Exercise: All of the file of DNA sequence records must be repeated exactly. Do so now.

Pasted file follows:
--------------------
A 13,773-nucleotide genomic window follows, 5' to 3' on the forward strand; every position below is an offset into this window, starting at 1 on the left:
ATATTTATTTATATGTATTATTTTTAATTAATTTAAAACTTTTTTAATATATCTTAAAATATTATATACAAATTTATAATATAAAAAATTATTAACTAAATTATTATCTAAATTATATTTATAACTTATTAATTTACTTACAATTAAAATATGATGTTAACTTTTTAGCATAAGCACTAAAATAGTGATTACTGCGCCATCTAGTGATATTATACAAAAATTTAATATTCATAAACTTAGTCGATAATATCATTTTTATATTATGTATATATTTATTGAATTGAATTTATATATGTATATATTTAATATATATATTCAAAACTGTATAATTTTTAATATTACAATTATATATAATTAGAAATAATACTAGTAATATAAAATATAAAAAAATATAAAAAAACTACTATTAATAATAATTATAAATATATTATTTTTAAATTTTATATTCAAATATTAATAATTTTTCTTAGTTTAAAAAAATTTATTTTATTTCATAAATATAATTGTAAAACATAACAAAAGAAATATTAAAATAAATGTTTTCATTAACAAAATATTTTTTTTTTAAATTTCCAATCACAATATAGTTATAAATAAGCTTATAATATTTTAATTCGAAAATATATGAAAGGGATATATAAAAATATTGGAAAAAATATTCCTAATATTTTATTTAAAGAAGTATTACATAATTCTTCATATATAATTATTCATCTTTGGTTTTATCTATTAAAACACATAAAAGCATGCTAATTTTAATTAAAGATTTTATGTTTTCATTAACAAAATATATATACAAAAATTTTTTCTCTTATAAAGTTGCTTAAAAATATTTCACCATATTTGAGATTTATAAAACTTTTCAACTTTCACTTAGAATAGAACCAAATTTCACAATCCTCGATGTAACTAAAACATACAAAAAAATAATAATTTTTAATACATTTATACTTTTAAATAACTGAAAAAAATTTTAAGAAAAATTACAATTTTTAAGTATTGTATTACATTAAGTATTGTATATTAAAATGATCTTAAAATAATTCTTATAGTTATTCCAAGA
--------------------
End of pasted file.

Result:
A 13,773-nucleotide genomic window follows, 5' to 3' on the forward strand; every position below is an offset into this window, starting at 1 on the left:
ATATTTATTTATATGTATTATTTTTAATTAATTTAAAACTTTTTTAATATATCTTAAAATATTATATACAAATTTATAATATAAAAAATTATTAACTAAATTATTATCTAAATTATATTTATAACTTATTAATTTACTTACAATTAAAATATGATGTTAACTTTTTAGCATAAGCACTAAAATAGTGATTACTGCGCCATCTAGTGATATTATACAAAAATTTAATATTCATAAACTTAGTCGATAATATCATTTTTATATTATGTATATATTTATTGAATTGAATTTATATATGTATATATTTAATATATATATTCAAAACTGTATAATTTTTAATATTACAATTATATATAATTAGAAATAATACTAGTAATATAAAATATAAAAAAATATAAAAAAACTACTATTAATAATAATTATAAATATATTATTTTTAAATTTTATATTCAAATATTAATAATTTTTCTTAGTTTAAAAAAATTTATTTTATTTCATAAATATAATTGTAAAACATAACAAAAGAAATATTAAAATAAATGTTTTCATTAACAAAATATTTTTTTTTTAAATTTCCAATCACAATATAGTTATAAATAAGCTTATAATATTTTAATTCGAAAATATATGAAAGGGATATATAAAAATATTGGAAAAAATATTCCTAATATTTTATTTAAAGAAGTATTACATAATTCTTCATATATAATTATTCATCTTTGGTTTTATCTATTAAAACACATAAAAGCATGCTAATTTTAATTAAAGATTTTATGTTTTCATTAACAAAATATATATACAAAAATTTTTTCTCTTATAAAGTTGCTTAAAAATATTTCACCATATTTGAGATTTATAAAACTTTTCAACTTTCACTTAGAATAGAACCAAATTTCACAATCCTCGATGTAACTAAAACATACAAAAAAATAATAATTTTTAATACATTTATACTTTTAAATAACTGAAAAAAATTTTAAGAAAAATTACAATTTTTAAGTATTGTATTACATTAAGTATTGTATATTAAAATGATCTTAAAATAATTCTTATAGTTATTCCAAGA